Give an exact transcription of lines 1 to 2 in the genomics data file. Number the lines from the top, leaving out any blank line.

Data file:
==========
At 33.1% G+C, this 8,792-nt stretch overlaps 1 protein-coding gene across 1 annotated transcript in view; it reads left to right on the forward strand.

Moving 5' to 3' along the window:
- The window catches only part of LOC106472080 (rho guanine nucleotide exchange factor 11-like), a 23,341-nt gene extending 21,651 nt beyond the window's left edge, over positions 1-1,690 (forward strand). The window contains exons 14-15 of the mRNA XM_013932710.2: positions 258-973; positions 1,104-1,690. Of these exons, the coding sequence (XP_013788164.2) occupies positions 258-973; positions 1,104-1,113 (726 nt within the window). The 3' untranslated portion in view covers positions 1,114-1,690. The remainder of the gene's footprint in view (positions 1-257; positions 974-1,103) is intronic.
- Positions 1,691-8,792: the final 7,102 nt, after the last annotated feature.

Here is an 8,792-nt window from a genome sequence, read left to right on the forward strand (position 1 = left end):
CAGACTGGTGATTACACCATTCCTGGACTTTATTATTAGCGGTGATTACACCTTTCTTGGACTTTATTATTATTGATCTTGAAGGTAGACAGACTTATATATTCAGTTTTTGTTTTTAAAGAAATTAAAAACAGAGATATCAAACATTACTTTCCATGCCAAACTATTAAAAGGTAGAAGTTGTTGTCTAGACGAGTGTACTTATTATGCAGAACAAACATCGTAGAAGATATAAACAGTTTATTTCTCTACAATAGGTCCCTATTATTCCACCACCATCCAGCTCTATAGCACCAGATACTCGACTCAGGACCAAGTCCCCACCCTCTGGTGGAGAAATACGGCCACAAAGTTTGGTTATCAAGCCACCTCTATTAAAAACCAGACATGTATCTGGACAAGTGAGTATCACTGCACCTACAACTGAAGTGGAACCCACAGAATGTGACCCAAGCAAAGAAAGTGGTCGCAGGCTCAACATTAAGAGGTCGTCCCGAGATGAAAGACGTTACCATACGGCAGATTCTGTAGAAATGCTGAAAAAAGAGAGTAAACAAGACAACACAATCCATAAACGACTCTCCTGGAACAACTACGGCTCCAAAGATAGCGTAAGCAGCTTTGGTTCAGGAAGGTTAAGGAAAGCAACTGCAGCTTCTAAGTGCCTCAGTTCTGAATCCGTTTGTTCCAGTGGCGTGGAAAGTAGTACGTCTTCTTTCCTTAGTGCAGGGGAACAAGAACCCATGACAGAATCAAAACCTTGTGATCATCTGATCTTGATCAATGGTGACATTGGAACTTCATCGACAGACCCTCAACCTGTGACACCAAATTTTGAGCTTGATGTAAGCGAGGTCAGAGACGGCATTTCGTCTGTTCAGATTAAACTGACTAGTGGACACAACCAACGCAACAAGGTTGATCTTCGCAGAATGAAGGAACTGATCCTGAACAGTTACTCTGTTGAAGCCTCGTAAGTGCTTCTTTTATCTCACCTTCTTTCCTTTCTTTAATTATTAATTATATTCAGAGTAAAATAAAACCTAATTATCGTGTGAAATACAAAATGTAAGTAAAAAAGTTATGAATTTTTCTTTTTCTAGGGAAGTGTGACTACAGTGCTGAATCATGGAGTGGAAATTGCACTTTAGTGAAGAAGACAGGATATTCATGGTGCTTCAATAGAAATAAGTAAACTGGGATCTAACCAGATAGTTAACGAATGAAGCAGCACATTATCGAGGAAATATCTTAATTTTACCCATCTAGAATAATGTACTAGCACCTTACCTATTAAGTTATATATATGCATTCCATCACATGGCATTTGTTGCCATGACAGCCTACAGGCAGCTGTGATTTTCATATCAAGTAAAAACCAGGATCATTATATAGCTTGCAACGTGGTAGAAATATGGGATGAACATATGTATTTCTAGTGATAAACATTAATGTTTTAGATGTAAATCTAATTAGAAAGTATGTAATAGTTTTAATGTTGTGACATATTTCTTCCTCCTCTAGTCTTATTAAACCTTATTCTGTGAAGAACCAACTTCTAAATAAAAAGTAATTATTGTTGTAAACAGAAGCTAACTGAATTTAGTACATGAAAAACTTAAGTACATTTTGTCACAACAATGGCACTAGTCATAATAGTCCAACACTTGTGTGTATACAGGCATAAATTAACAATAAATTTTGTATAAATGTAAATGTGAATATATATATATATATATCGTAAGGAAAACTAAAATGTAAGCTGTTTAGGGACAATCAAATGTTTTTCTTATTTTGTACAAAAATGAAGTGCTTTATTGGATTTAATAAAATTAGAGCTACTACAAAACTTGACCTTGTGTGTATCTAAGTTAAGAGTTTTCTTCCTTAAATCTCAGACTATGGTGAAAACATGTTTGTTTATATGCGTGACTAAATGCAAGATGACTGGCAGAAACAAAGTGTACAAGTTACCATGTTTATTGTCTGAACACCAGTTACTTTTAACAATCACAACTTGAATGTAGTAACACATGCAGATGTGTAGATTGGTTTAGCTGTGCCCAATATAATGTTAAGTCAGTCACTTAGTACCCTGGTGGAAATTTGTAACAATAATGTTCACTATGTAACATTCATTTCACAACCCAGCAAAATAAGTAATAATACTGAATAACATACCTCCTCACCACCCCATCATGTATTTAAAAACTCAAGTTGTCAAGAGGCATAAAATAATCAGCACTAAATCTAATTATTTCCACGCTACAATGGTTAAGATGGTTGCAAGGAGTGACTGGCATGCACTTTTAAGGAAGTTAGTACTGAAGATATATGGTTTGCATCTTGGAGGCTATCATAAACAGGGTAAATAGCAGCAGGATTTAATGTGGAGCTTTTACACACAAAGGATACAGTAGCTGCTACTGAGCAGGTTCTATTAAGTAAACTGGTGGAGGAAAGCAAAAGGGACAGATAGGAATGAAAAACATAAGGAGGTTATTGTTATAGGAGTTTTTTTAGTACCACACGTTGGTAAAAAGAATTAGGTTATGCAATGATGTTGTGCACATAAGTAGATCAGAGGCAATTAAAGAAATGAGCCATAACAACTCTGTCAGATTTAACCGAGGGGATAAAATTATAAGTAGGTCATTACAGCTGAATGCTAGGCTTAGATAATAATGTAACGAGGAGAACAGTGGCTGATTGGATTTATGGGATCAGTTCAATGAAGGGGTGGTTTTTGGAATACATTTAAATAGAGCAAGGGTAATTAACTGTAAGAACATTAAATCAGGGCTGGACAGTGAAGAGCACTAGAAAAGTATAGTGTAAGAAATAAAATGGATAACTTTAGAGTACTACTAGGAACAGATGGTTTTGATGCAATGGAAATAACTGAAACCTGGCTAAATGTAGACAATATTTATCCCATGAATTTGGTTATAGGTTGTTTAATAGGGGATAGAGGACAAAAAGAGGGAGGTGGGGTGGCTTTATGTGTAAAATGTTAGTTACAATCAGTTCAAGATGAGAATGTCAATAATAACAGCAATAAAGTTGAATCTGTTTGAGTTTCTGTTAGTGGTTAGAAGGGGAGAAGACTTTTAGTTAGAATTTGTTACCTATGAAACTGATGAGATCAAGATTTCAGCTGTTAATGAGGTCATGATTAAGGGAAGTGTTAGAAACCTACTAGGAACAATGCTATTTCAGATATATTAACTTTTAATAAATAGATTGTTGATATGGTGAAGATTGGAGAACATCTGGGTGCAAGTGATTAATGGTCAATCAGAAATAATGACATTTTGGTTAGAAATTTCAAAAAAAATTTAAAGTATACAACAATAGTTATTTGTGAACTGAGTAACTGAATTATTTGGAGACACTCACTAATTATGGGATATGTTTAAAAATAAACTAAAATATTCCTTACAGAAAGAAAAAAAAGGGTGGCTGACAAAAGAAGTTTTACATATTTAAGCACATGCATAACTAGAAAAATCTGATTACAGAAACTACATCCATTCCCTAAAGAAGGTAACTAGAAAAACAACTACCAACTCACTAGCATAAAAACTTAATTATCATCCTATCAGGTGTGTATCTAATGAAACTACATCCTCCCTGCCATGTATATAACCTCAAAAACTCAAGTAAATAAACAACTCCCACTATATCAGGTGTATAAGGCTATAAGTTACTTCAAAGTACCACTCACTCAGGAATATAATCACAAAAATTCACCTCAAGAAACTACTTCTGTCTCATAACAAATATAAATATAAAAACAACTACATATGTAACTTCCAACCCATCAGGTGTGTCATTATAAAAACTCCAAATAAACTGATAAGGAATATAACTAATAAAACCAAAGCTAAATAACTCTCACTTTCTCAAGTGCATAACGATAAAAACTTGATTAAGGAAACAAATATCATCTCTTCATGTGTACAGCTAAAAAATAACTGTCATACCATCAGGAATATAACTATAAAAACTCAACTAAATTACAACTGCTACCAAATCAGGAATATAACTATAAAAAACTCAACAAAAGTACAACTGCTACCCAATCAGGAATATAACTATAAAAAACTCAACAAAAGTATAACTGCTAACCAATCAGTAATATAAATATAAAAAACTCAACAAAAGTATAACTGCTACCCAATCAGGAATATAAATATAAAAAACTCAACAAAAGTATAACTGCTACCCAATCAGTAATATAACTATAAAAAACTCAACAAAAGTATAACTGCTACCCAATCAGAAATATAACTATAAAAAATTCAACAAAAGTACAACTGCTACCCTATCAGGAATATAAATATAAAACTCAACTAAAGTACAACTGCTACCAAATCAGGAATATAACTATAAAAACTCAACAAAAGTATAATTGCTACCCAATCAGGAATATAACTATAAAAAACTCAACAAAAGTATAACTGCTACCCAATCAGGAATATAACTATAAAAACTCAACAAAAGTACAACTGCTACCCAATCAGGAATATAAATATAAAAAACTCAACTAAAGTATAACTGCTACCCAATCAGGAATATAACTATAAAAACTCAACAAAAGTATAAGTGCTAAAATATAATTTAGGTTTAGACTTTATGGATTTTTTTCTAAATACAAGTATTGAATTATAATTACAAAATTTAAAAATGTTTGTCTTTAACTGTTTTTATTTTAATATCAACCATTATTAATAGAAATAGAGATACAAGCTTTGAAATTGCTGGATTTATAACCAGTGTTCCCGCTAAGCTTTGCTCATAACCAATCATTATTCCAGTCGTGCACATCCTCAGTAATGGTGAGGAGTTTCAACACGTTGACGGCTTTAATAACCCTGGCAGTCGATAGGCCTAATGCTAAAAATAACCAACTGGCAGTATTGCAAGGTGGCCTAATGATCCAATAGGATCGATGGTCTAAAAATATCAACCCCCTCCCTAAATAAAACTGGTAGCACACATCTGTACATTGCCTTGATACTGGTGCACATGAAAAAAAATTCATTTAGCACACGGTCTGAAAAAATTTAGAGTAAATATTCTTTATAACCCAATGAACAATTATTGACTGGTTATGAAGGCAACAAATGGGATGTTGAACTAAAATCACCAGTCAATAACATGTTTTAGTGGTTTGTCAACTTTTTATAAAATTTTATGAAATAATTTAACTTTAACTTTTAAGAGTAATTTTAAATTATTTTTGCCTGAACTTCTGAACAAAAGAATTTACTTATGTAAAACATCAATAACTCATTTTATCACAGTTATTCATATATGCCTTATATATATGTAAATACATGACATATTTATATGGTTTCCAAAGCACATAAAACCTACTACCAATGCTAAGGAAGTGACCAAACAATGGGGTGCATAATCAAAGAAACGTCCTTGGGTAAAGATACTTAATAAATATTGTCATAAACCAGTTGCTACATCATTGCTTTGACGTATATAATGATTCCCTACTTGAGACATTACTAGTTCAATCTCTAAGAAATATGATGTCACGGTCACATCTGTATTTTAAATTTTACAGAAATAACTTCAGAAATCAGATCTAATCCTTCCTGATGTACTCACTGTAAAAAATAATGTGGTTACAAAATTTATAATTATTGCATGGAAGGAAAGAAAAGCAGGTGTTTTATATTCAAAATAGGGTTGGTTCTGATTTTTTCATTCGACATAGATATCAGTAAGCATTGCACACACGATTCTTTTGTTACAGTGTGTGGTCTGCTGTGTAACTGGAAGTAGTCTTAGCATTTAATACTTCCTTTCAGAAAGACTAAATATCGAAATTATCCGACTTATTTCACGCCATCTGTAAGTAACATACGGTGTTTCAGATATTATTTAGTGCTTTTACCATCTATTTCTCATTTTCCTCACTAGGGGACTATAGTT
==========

At 33.1% G+C, this 8,792-nt stretch overlaps 1 protein-coding gene across 1 annotated transcript in view; it reads left to right on the forward strand.

Moving 5' to 3' along the window: